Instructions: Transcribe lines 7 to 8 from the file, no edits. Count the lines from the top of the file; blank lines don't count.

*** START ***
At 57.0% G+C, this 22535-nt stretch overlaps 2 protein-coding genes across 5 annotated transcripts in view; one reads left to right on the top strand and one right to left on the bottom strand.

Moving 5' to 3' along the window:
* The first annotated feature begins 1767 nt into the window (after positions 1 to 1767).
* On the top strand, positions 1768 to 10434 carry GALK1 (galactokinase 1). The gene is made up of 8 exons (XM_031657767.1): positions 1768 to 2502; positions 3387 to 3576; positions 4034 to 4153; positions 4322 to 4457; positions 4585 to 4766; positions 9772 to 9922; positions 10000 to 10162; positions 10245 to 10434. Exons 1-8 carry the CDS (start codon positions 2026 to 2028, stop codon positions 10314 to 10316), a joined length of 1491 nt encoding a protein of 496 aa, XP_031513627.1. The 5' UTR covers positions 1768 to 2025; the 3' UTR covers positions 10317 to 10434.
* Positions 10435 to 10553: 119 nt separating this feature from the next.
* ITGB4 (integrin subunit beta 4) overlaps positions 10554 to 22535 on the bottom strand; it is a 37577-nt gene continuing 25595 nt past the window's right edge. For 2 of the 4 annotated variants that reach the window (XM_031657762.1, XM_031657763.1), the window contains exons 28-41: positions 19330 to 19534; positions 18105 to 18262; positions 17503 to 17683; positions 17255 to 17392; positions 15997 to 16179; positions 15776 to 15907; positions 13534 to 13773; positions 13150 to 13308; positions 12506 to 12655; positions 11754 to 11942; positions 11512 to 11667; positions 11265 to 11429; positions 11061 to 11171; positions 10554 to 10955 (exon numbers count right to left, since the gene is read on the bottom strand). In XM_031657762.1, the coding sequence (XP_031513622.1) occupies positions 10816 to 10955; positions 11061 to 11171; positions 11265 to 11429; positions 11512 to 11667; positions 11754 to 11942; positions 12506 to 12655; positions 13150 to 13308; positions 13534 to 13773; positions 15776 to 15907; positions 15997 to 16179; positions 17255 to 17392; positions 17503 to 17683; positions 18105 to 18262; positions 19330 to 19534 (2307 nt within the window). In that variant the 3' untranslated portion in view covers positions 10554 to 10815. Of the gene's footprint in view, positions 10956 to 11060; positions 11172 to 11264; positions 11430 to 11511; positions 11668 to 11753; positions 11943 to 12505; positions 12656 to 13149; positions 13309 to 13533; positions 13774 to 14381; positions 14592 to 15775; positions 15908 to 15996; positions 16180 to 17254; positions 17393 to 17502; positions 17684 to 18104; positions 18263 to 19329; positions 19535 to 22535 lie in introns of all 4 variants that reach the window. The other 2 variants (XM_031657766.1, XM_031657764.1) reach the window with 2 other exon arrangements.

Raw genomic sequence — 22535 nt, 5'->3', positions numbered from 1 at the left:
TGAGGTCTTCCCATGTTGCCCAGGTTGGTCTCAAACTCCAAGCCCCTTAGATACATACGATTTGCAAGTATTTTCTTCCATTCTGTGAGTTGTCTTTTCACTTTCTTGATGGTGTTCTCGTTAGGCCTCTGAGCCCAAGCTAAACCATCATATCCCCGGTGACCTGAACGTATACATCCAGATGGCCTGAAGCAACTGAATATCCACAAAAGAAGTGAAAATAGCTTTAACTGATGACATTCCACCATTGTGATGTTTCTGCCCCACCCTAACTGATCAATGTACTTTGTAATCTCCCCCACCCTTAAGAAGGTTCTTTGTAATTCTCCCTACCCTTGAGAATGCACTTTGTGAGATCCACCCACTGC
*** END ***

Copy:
Raw genomic sequence — 22535 nt, 5'->3', positions numbered from 1 at the left:
TGAGGTCTTCCCATGTTGCCCAGGTTGGTCTCAAACTCCAAGCCCCTTAGATACATACGATTTGCAAGTATTTTCTTCCATTCTGTGAGTTGTCTTTTCACTTTCTTGATGGTGTTCTCGTTAGGCCTCTGAGCCCAAGCTAAACCATCATATCCCCGGTGACCTGAACGTATACATCCAGATGGCCTGAAGCAACTGAATATCCACAAAAGAAGTGAAAATAGCTTTAACTGATGACATTCCACCATTGTGATGTTTCTGCCCCACCCTAACTGATCAATGTACTTTGTAATCTCCCCCACCCTTAAGAAGGTTCTTTGTAATTCTCCCTACCCTTGAGAATGCACTTTGTGAGATCCACCCACTGC